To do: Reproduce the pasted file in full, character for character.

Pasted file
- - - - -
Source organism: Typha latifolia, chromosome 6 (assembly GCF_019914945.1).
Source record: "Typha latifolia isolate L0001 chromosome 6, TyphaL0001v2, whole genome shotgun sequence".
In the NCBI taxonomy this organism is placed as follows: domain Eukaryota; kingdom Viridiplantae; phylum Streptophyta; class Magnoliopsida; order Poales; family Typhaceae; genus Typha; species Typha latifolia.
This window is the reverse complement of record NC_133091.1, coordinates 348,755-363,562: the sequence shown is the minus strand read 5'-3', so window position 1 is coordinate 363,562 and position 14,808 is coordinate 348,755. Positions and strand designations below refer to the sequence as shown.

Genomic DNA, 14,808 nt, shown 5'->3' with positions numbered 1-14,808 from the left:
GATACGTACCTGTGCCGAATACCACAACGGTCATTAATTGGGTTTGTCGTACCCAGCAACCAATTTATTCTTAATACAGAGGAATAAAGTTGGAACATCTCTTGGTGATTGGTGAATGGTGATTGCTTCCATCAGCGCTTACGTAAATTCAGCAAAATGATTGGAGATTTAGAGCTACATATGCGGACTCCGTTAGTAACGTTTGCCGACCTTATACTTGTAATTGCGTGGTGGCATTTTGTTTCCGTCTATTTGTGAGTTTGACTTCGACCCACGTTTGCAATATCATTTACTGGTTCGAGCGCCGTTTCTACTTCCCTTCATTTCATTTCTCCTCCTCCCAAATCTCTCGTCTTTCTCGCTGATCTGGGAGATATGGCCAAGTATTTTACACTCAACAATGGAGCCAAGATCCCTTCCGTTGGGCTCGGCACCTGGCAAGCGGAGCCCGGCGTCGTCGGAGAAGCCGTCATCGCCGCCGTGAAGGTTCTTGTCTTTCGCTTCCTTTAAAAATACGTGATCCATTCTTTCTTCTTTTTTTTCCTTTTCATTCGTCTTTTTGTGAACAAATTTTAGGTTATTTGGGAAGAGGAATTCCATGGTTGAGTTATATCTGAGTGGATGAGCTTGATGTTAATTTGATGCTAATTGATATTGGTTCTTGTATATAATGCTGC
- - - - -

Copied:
Source organism: Typha latifolia, chromosome 6 (assembly GCF_019914945.1).
Source record: "Typha latifolia isolate L0001 chromosome 6, TyphaL0001v2, whole genome shotgun sequence".
In the NCBI taxonomy this organism is placed as follows: domain Eukaryota; kingdom Viridiplantae; phylum Streptophyta; class Magnoliopsida; order Poales; family Typhaceae; genus Typha; species Typha latifolia.
This window is the reverse complement of record NC_133091.1, coordinates 348,755-363,562: the sequence shown is the minus strand read 5'-3', so window position 1 is coordinate 363,562 and position 14,808 is coordinate 348,755. Positions and strand designations below refer to the sequence as shown.

Genomic DNA, 14,808 nt, shown 5'->3' with positions numbered 1-14,808 from the left:
GATACGTACCTGTGCCGAATACCACAACGGTCATTAATTGGGTTTGTCGTACCCAGCAACCAATTTATTCTTAATACAGAGGAATAAAGTTGGAACATCTCTTGGTGATTGGTGAATGGTGATTGCTTCCATCAGCGCTTACGTAAATTCAGCAAAATGATTGGAGATTTAGAGCTACATATGCGGACTCCGTTAGTAACGTTTGCCGACCTTATACTTGTAATTGCGTGGTGGCATTTTGTTTCCGTCTATTTGTGAGTTTGACTTCGACCCACGTTTGCAATATCATTTACTGGTTCGAGCGCCGTTTCTACTTCCCTTCATTTCATTTCTCCTCCTCCCAAATCTCTCGTCTTTCTCGCTGATCTGGGAGATATGGCCAAGTATTTTACACTCAACAATGGAGCCAAGATCCCTTCCGTTGGGCTCGGCACCTGGCAAGCGGAGCCCGGCGTCGTCGGAGAAGCCGTCATCGCCGCCGTGAAGGTTCTTGTCTTTCGCTTCCTTTAAAAATACGTGATCCATTCTTTCTTCTTTTTTTTCCTTTTCATTCGTCTTTTTGTGAACAAATTTTAGGTTATTTGGGAAGAGGAATTCCATGGTTGAGTTATATCTGAGTGGATGAGCTTGATGTTAATTTGATGCTAATTGATATTGGTTCTTGTATATAATGCTGC